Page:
Brian's Blog

…one man's contribution to the Weeeeerly Wild World

Memory Magic

My regular readers may recall that since last year I’ve been learning German, and learning some keyboard/piano. Or rather, I’ve been exercising two aspects of my memory.

With learning a language I find it such a challenge to remember the words and phrases, and then the whole sentence order and the rules. Initially I’m using the Memrise website which apparently uses clever techniques to teach you – really I think it just cycles though a few different methods in order of difficulty, from telling you the word or sentence, presenting it to you in a form of multiple choice, speaking it to you and requesting that you pick it from a list, asking you to write the sentence, first by giving you all the words (and sometimes a few others) that you have to place in order, and finally to reproducing the whole sentence, letter-perfect, from memory.

Sometimes the lack of instruction regarding the rules at play mean I struggle to progress – it just keeps showing you particular sentences, rather than telling you why a particular structure is used. My mind seems to like to understand the rules.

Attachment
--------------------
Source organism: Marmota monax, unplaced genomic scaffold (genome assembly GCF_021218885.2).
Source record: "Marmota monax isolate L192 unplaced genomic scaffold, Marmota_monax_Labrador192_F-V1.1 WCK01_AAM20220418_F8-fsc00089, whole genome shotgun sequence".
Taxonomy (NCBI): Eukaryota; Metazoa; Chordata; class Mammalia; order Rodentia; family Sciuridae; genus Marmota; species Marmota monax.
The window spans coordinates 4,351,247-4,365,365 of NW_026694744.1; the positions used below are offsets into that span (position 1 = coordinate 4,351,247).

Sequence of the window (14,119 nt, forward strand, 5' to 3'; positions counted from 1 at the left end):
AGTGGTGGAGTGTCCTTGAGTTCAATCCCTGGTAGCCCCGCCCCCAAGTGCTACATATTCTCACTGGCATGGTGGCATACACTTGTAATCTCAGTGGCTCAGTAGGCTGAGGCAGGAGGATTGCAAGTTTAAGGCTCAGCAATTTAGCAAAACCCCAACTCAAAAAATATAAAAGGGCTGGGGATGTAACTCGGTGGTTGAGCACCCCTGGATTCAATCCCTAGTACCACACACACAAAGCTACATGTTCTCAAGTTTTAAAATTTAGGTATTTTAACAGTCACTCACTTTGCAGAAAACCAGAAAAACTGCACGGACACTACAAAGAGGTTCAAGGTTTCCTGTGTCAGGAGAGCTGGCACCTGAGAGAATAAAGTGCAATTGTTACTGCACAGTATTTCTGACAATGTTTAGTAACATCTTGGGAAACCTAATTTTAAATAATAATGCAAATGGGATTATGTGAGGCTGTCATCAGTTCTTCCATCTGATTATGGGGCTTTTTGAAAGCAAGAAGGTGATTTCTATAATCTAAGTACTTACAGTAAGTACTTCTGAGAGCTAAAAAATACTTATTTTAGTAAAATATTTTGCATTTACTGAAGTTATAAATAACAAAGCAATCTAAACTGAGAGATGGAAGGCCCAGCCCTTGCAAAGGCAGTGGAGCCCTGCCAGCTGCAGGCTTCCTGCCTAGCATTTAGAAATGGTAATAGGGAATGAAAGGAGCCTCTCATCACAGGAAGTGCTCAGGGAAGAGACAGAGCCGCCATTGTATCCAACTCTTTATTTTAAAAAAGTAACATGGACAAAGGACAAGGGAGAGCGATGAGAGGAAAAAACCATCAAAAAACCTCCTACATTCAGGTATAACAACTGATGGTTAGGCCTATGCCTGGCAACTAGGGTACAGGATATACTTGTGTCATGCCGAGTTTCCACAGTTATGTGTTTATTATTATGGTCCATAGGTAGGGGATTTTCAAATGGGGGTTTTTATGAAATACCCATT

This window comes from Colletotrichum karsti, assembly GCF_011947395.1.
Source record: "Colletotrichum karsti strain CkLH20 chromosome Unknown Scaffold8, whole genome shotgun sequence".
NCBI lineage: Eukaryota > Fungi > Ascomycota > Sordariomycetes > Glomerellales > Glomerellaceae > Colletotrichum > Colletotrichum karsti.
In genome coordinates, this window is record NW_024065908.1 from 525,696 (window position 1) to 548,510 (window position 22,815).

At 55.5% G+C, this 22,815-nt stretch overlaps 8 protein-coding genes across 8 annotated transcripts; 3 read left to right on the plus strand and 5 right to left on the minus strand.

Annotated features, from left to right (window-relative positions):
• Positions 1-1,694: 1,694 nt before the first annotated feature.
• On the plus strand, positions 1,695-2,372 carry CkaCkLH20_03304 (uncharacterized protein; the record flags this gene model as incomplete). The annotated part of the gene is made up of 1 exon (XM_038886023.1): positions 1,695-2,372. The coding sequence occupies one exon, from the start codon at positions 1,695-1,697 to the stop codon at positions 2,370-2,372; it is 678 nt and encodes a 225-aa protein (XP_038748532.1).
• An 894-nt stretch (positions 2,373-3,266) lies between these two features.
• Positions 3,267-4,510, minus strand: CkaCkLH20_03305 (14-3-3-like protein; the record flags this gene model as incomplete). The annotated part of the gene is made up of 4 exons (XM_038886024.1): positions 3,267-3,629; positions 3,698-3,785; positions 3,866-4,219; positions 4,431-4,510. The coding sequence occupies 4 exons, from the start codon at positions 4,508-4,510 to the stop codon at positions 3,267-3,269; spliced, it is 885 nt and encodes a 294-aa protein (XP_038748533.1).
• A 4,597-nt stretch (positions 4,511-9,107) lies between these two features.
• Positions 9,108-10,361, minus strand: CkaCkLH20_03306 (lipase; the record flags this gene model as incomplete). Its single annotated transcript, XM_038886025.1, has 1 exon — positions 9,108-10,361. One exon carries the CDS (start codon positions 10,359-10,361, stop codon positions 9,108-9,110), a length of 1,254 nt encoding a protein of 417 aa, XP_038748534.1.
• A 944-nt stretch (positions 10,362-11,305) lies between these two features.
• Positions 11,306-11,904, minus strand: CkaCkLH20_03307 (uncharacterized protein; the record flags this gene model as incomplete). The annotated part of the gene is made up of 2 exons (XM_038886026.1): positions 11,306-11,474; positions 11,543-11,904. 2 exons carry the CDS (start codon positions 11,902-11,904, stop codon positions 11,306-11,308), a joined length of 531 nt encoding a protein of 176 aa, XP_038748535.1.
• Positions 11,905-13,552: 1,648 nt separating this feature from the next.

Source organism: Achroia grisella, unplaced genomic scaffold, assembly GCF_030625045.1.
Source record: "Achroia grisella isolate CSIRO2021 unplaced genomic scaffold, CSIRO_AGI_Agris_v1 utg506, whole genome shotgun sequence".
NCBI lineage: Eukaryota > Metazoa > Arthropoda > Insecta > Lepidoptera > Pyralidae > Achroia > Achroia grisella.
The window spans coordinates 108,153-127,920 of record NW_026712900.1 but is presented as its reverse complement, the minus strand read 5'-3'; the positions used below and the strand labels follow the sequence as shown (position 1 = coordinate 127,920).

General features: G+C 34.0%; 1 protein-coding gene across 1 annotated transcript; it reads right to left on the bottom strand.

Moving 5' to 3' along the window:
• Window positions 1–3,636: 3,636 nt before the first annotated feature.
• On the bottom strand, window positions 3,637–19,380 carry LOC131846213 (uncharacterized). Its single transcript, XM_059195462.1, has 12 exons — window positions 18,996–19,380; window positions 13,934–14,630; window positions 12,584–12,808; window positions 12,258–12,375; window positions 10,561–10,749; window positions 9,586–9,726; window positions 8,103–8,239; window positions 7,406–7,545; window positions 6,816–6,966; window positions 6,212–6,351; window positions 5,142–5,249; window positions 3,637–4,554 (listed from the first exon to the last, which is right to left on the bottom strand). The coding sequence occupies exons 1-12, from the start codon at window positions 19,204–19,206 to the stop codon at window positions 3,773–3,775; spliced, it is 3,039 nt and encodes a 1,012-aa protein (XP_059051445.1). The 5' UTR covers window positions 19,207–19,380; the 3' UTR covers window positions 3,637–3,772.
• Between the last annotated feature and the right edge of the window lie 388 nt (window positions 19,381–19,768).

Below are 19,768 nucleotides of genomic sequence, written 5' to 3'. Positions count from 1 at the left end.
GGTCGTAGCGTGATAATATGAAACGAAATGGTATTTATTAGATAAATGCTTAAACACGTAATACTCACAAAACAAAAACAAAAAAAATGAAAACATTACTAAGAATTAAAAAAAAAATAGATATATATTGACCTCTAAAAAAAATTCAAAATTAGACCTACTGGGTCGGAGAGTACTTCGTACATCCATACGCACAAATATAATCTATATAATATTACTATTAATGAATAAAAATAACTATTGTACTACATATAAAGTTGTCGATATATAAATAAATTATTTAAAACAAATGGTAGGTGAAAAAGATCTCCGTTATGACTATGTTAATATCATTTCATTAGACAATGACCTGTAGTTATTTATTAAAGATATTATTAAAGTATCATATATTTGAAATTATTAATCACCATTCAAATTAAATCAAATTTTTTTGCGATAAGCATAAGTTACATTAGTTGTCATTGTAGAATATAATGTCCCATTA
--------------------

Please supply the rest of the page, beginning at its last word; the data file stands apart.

There is a fascinating sensation though with the learning process. As I start to learn a word or sentence I find it is available to my subconscious first. By this I mean if I relax I seem to instinctively answer a question, like I feel like I’m guessing but realise I get it right, while still feeling like I don’t know the answer – if I just go with my instinct then I think I do better, but if I take a moment to fish around in my mind because I’m not sure if what first came to mind is correct then I seem to get more wrong at this stage. This is a little frustrating though because I know at this stage I need to keep learning to make that word or phrase available to my conscious mind where I have the ability to call upon it at will, which once perfected will become more accurate. The website’s programming seems to focus on giving you this positive sensation by giving you some things that you know quite well among things that are new or you are still struggling with; the “yay I got it right” feeling puts the mind in a good state, rather than being a nagging teacher giving you a hard time.

I’m trying to figure out what methods for learning work best for me. This seems like something I never perfected at school. During those years it seems we were just given things to learn, usually through repetition (I can remember being instructed to learn to spell words and my times-tables like this). Surely this approach was used because it suited the majority of students, whereas I seemed to be in a minority and while others were making progress I was not. For this reason I have always felt lazy-minded. This seemed to pass largely unnoticed because I came across as a bright student because I was always polite and well-spoken and dressed smartly. Since reaching adult-hood I realise I have been trying to make up for this perceived lazy-mindedness, largely through reading non-fiction books that interest me, and reading a Children’s Encyclopedia I have had in my possession since I was a child, but failed to make any progress with.